Nutanix is racing on to the billion dollar revenue mark for next year with a $100m net loss fuelled quarter of growth.
Third fiscal 2017 quarter revenues were $191.8m, beating the year-ago’s $114.7m by 67 per cent. That’s faster year-on-year growth than Pure Storage, which yesterday reported a 31 per cent revenue increase to $182.6m.
Nutanix made a net loss of $112m, again beating Pure’s net loss of $62.4m, if that’s the right way to describe it. Both companies are burning tens of millions of dollars a quarter in their relentless drive for growth, hoping investor’s keep hold of their shares on the big-win-jam-tomorrow principle.
To put this in context, Rubrik says it has become a hundred million dollar run-rate startup and isn’t that great. Nutanix is saying it's making a hundred million dollar-plus loss a quarter and isn’t that great. What a weird world we live in.
There might be a concern centred on losses deepening faster than revenue is rising.
Here’s a chart showing Nutanix’s quarterly results and net losses so far:
Nutanix beat its third quarter revenue forecast with the $191.8m; it suggested it was going to make revenue of between $180m and $190m but exceeded that.
It can carry on funding its dash for growth, like Pure, for a good few quarters yet. Cash and short-term investments of $350.3m, up 83 per cent from a year ago, will see to that.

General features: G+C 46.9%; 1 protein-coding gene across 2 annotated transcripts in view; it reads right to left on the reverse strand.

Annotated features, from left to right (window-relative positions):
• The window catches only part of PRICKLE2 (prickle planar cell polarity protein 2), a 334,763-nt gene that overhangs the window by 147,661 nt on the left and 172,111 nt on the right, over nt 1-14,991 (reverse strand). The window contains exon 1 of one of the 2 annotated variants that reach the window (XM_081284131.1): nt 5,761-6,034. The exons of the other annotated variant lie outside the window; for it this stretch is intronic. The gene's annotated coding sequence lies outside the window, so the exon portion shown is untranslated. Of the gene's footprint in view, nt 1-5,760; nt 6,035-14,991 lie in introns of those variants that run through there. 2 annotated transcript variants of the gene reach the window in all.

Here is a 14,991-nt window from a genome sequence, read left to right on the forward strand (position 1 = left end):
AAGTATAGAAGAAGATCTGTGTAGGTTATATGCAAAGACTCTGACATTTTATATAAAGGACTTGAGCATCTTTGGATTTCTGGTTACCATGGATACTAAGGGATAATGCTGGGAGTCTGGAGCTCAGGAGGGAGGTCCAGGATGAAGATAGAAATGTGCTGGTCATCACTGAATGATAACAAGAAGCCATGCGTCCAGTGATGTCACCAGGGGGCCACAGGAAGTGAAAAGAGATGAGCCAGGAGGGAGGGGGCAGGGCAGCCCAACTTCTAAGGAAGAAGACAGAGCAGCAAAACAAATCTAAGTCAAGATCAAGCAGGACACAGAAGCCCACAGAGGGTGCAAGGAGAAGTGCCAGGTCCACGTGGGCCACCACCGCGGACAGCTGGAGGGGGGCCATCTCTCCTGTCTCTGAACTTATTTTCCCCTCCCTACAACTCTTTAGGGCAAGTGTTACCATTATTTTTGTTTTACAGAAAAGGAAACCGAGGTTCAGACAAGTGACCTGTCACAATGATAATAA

CEO Dheeraj Pandey put out a bullish quote: “We continue to execute on our strategy of building a cloud operating system that provides our customers maximum choice of hardware platforms. We recently established a partnership with IBM to bring to market the industry’s first hyper-converged solution on Power Systems, and introduced support for HPE ProLiant and Cisco UCS blade servers. Our third quarter results reflect our continued focus on the Global 2000 as well as a measurable improvement in the number of larger deals in the quarter, particularly in North America.”
We recall that the HPE and Cisco “partnerships” are one-sided, and don’t involve, for example, any active HPE support. That company recently bought Nutanix competitor SimpliVity and has its own hyper-converged products to push. Ditto Cisco with HyperFlex. When it wants to, it does the cuckoo move of partnering with others by jumping into their nest whether wanted (Dell EMC and Lenovo) or not (HPE and Cisco.)
The IBM POWER play, though, was one desired by both parties.
Nutanix revealed that:
- 790 new customers in the quarter,
- Total of 6,172 customers, up 99 per cent year-on-year,
- 521 Global 2000 customers,
- 71 per cent of bookings from repeat customers,
- No inventory,
- 23 per cent increase quarter-on-quarter in Acropolis hypervisor nodes; 21 per cent last quarter.
In the earnings call Pandey said he was “pleased to see our North America business return to strong growth in addition to continued solid performances from EMEA and APAC.”
Our concentration on increasing our number of large deals paid off with two deals greater than $5m in the quarter and 34 deals greater than $1m. Further we reached a major milestone with a largest customer crossing $50m in lifetime sales and still growing strong.
Isn’t hyper-converged just for SMEs and remote and branch offices? Pandey smacked that idea on the head: “Today approximately 50 per cent of our Q3 new customer workloads are considered tier-1 business-critical applications including Microsoft’s SQL server, Oracle, SAP, Microsoft Exchange, Hadoop and Splunk.”